Autumn

(English translation of these beautiful lines follows)

एक वृद्धाश्रम के गेटपर लिखा हुआ एक अप्रतिम सुविचार :

land-1213474_960_720 pixabay com a

एक वृद्धाश्रम के गेटपर लिखा हुआ एक अप्रतिम सुविचार :

“नीचे गिरे सूखे पत्तों पर

अदब से चलना ज़रा …

कभी कड़ी धूप में तुमने

इनसे ही पनाह माँगी थी. ”

 

A ‘near’ translation of a sign outside a senior citizens’ home:

“Walk gently over the fallen leaves,

for you had sought their shade once up on a hot summer.”

End

 

 

Source: via Gopalaswamy, image from pixabay.com

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Squirrels in Winter

Hmmm…never quite thought about it:

Have you ever worried
about squirrels in winter?
I see them climb over snowdrifts
with their bare paws —
they have no winter boots.

I see them stop
to tuck their tiny front paws
into their armpits
for warmth —
they have no mitts.

When it rains
I see them huddle
under trees,
they still get soaked —
they have no raincoats.

They have no pants,
no dresses, no hats,
no warm winter coats,
no shelter or fires
to warm their bodies.

images

Even the homeless men
whose beds are the sidewalk
have sleeping bags
to keep them warm.
Squirrels have nothing.

Still they remain cheery,
hopping about
gathering nuts,
Who knew
it was such a hard life
for squirrels in winter?

End

 

 

Source: Squirrels in Winter For some reason reblog didn’t produce it. So ……The author has a request:  “Buy my book for $0.99 — proceeds feed the homeless: Gotta Find a Home; Conversations with Street People: http://buff.ly/1wyjiKS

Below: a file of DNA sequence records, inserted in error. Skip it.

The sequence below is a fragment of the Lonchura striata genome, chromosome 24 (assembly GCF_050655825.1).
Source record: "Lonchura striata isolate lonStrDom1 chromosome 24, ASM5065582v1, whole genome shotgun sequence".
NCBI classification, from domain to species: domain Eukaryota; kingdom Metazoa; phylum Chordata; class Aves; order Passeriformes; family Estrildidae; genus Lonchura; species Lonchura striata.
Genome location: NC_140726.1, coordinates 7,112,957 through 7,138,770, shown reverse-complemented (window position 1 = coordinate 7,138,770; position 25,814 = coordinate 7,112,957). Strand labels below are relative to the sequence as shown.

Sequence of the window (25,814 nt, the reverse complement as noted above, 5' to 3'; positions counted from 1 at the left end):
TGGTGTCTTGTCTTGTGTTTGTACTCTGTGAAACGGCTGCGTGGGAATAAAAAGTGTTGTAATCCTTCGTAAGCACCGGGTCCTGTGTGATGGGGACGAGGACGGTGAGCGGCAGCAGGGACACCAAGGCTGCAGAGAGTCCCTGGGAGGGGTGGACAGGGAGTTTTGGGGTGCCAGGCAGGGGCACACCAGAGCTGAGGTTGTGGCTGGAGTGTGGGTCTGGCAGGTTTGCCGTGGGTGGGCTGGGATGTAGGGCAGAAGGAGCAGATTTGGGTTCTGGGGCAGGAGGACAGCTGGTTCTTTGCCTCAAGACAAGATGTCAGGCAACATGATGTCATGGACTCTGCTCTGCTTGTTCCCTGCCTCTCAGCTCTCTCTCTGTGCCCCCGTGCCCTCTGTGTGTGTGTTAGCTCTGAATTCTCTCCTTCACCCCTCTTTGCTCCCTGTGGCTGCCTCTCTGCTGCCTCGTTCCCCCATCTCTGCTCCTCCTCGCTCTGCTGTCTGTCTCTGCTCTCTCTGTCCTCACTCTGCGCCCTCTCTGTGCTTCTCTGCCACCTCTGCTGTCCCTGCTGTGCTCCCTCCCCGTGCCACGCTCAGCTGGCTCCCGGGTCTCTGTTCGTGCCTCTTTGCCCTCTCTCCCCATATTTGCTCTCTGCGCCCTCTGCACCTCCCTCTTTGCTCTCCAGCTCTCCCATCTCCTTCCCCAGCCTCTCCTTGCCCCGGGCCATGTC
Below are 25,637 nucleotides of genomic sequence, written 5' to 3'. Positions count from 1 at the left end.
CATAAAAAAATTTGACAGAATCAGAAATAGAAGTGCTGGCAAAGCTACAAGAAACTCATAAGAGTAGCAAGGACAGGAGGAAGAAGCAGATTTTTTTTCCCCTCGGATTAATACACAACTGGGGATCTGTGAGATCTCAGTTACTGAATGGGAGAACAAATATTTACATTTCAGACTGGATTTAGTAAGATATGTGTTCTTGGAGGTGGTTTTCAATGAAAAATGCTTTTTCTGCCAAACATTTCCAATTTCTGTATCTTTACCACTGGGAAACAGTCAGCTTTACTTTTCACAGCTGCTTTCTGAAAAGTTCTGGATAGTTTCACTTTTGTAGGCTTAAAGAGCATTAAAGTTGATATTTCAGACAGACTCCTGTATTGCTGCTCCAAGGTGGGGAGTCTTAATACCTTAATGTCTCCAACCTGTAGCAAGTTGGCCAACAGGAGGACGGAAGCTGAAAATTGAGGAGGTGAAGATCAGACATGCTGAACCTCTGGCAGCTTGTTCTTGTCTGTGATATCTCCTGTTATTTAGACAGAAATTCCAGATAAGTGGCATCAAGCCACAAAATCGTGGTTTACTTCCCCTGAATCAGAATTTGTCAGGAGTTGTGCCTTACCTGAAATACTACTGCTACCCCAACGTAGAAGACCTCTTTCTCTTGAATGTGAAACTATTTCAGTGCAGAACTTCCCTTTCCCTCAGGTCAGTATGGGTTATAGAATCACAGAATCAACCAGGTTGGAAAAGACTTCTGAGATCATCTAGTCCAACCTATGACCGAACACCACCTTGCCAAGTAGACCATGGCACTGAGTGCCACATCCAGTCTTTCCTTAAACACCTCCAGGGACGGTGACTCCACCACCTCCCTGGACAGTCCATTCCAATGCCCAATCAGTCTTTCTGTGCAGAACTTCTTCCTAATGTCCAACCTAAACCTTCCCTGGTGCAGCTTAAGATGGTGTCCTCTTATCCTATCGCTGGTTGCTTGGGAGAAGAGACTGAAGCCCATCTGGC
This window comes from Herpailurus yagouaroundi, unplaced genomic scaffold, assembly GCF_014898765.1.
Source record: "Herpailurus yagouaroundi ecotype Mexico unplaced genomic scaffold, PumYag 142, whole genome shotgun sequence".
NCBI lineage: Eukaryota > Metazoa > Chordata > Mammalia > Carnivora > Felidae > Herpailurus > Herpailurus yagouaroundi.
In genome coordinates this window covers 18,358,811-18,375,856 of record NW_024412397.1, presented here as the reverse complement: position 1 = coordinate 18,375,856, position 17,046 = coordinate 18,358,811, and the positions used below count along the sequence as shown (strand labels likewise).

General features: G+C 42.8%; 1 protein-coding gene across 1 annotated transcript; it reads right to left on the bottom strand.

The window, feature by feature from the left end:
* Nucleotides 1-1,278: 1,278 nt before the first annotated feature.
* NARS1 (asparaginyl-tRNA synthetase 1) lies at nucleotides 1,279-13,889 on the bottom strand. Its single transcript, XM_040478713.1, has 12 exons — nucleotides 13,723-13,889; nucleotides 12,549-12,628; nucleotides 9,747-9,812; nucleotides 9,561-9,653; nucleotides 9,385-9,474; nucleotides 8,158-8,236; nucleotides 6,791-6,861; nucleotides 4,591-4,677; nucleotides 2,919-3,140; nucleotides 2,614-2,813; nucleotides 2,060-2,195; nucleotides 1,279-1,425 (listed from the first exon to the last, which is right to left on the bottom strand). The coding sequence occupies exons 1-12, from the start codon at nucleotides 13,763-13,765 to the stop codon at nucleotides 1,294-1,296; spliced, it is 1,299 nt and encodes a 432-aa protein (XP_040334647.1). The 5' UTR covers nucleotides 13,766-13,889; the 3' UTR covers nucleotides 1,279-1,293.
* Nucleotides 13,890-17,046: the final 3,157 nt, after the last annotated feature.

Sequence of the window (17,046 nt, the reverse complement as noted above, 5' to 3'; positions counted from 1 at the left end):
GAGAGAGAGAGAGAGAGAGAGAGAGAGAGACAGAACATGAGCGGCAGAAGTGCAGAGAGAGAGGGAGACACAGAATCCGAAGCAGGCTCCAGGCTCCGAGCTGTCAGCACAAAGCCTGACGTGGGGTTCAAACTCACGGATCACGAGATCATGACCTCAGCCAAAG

A Minister Visits His Village

crowd gonomad.com

The incongruous mansion was abuzz with people.

For, whatever happened was quite unthinkable.

Ever since he heard of it, he was quite agitated.

Citizens’ assets, at any cost, must be protected.

*

He did not much trust his locals to repair,

so, came straight down in person to take care.

On arrival he set about cracking his whip:

The theft must be solved before sundown.

he roared – till then he wouldn’t partake a sip

of water – so they raided sparing no village or town.

*

By noon he sat down for a sumptuous lunch,

grinning more than a cat proud with its catch -.

efficient law men in a trice had the theft undone

though  thieves rounded up somehow were none.

It mattered little now – the buffaloes were restored

back to the owner – the minister, for all he cared.

*

Law rightly upheld, now justice was due

to butter chicken, dal makhani, roti’s…phew.

A blissful siesta and he was ready for lok darbar.

To air their grievances villagers from near and far

came – it was all about stray dogs, water and power,

leaky class-rooms, broken benches and no doctor.

All deftly handled – he gave away nothing,

copious note diligently made for safe filing.

*

There was this bunch that came in at the end,

eyes down, tongue tied and shuffling around.

Words came out with fear in their tremulous voice:

“They stole our buffaloes this morning…the police.”

;

End

.

PS: lok darbar is a public forum.

Source: Image from gonomad.com

A Modest Rejoinder

publicdomainvectors.org

A supercilious nabob of the East–

Haughty, being great–purse-proud, being rich–

A governor, or general, at the least,

I have forgotten which–

Had in his family a humble youth,

Who went from England in his patron’s suite,

An unassuming boy, and in truth

A lad of decent parts, and good repute.

*

This youth had sense and spirit;

But yet, with all his sense,

Excessive diffidence

Obscured his merit.

*

One day, at table, flushed with pride and wine,

His honor, proudly free, severely merry,

Conceived it would be vastly fine

To crack a joke upon his secretary.

*

“Young man,” he said, “by what art, craft, or trade,

Did your good father gain a livelihood?”–

“He was a saddler, sir,” Modestus said,

“And in his time was reckoned good.”

*

“A saddler, eh! and taught you Greek,

Instead of teaching you to sew!

Pray, why did not your father make